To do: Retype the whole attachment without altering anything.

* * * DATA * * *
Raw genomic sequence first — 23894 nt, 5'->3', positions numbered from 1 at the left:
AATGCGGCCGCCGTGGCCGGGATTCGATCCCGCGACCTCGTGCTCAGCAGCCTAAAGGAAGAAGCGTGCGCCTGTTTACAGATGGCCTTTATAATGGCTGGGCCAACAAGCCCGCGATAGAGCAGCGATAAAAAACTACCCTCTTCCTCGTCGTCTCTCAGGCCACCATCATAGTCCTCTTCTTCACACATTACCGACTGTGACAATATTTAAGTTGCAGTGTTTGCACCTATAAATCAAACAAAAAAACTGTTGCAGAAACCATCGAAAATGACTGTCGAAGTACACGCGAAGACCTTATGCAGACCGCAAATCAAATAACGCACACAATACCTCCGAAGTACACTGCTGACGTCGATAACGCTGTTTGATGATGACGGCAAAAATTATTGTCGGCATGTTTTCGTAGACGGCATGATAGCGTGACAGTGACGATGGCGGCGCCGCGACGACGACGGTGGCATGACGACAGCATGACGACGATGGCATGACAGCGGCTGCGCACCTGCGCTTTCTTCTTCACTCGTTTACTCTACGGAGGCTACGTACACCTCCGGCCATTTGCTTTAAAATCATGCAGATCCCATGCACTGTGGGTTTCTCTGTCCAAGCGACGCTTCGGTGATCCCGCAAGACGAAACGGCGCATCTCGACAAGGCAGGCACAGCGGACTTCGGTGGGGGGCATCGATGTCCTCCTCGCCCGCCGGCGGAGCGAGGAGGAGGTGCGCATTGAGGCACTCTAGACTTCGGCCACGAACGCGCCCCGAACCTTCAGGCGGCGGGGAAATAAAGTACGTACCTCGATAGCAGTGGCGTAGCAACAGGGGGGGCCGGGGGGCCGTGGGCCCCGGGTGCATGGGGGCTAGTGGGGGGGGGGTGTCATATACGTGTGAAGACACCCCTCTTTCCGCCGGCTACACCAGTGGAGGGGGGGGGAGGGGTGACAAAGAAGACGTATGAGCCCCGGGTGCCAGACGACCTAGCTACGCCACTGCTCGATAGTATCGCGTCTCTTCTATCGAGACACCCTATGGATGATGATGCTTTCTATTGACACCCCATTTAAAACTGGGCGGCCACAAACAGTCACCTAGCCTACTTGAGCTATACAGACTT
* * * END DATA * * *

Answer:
Raw genomic sequence first — 23894 nt, 5'->3', positions numbered from 1 at the left:
AATGCGGCCGCCGTGGCCGGGATTCGATCCCGCGACCTCGTGCTCAGCAGCCTAAAGGAAGAAGCGTGCGCCTGTTTACAGATGGCCTTTATAATGGCTGGGCCAACAAGCCCGCGATAGAGCAGCGATAAAAAACTACCCTCTTCCTCGTCGTCTCTCAGGCCACCATCATAGTCCTCTTCTTCACACATTACCGACTGTGACAATATTTAAGTTGCAGTGTTTGCACCTATAAATCAAACAAAAAAACTGTTGCAGAAACCATCGAAAATGACTGTCGAAGTACACGCGAAGACCTTATGCAGACCGCAAATCAAATAACGCACACAATACCTCCGAAGTACACTGCTGACGTCGATAACGCTGTTTGATGATGACGGCAAAAATTATTGTCGGCATGTTTTCGTAGACGGCATGATAGCGTGACAGTGACGATGGCGGCGCCGCGACGACGACGGTGGCATGACGACAGCATGACGACGATGGCATGACAGCGGCTGCGCACCTGCGCTTTCTTCTTCACTCGTTTACTCTACGGAGGCTACGTACACCTCCGGCCATTTGCTTTAAAATCATGCAGATCCCATGCACTGTGGGTTTCTCTGTCCAAGCGACGCTTCGGTGATCCCGCAAGACGAAACGGCGCATCTCGACAAGGCAGGCACAGCGGACTTCGGTGGGGGGCATCGATGTCCTCCTCGCCCGCCGGCGGAGCGAGGAGGAGGTGCGCATTGAGGCACTCTAGACTTCGGCCACGAACGCGCCCCGAACCTTCAGGCGGCGGGGAAATAAAGTACGTACCTCGATAGCAGTGGCGTAGCAACAGGGGGGGCCGGGGGGCCGTGGGCCCCGGGTGCATGGGGGCTAGTGGGGGGGGGGTGTCATATACGTGTGAAGACACCCCTCTTTCCGCCGGCTACACCAGTGGAGGGGGGGGGAGGGGTGACAAAGAAGACGTATGAGCCCCGGGTGCCAGACGACCTAGCTACGCCACTGCTCGATAGTATCGCGTCTCTTCTATCGAGACACCCTATGGATGATGATGCTTTCTATTGACACCCCATTTAAAACTGGGCGGCCACAAACAGTCACCTAGCCTACTTGAGCTATACAGACTT